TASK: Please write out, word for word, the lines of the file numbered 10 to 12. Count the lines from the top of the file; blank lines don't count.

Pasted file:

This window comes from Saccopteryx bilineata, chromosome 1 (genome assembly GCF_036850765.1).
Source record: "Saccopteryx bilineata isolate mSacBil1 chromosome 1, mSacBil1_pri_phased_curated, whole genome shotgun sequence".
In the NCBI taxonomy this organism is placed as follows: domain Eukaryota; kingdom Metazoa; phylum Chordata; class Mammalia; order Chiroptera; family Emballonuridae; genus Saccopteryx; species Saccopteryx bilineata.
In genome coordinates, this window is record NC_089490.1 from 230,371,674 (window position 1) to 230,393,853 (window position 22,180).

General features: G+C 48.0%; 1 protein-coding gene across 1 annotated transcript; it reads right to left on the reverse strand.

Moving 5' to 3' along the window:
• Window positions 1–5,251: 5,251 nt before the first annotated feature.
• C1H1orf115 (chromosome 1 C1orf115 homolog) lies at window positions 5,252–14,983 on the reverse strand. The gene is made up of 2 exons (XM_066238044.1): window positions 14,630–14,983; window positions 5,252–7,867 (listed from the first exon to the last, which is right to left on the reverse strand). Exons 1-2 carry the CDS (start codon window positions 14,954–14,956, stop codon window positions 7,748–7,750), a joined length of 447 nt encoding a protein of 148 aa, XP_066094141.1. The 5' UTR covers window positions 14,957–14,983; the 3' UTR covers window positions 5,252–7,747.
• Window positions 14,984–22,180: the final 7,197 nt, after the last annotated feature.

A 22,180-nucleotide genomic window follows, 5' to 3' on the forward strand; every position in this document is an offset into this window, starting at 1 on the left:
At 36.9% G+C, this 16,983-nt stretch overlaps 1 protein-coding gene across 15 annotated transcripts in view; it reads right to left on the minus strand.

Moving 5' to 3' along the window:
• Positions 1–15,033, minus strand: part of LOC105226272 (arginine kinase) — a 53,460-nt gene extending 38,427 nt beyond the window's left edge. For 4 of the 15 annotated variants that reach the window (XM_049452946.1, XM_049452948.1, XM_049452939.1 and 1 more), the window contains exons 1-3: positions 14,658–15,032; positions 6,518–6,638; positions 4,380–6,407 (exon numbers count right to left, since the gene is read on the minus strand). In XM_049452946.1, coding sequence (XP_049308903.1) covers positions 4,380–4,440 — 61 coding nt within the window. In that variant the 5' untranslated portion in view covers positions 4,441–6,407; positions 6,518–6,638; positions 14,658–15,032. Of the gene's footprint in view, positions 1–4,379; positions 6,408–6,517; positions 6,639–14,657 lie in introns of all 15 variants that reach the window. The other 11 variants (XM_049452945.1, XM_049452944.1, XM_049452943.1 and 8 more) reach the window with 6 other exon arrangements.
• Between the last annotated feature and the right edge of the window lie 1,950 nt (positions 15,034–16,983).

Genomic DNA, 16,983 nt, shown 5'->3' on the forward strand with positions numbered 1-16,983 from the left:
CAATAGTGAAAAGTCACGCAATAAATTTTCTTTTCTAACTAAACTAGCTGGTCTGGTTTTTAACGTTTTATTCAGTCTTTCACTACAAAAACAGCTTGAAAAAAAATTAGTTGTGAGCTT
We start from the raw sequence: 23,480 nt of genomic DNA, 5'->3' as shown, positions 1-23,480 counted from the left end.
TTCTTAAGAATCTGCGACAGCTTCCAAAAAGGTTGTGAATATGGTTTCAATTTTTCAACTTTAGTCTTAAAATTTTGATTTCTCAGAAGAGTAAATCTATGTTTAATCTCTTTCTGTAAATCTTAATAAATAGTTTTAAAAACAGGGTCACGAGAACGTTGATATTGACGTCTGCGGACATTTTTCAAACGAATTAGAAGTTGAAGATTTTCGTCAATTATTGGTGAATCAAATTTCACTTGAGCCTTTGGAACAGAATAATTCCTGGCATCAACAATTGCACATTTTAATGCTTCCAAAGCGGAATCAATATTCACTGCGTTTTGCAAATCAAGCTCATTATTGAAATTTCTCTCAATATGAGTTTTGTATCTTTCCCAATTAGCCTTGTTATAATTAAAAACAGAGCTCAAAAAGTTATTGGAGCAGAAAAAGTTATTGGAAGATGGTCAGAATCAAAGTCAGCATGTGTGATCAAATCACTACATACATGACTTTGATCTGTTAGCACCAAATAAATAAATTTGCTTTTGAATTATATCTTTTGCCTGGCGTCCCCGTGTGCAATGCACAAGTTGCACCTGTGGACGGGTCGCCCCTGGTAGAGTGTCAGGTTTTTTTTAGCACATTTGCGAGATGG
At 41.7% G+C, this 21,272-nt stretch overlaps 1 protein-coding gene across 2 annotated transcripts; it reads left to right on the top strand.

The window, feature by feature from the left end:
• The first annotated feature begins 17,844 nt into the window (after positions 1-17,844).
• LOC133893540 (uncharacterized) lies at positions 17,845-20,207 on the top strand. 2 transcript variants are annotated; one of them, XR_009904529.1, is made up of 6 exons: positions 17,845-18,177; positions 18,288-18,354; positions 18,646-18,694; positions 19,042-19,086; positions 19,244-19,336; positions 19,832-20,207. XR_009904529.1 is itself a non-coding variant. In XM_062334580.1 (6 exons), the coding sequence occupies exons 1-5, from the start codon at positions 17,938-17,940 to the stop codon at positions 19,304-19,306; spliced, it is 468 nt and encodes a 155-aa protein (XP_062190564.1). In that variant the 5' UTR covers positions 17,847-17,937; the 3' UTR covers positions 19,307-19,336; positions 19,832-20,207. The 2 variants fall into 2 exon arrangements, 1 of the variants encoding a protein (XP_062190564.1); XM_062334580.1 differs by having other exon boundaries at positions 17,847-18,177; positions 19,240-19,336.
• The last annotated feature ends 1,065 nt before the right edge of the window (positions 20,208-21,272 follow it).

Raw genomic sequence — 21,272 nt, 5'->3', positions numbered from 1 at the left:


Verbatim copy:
A 22,180-nucleotide genomic window follows, 5' to 3' on the forward strand; every position in this document is an offset into this window, starting at 1 on the left:
At 36.9% G+C, this 16,983-nt stretch overlaps 1 protein-coding gene across 15 annotated transcripts in view; it reads right to left on the minus strand.

Moving 5' to 3' along the window: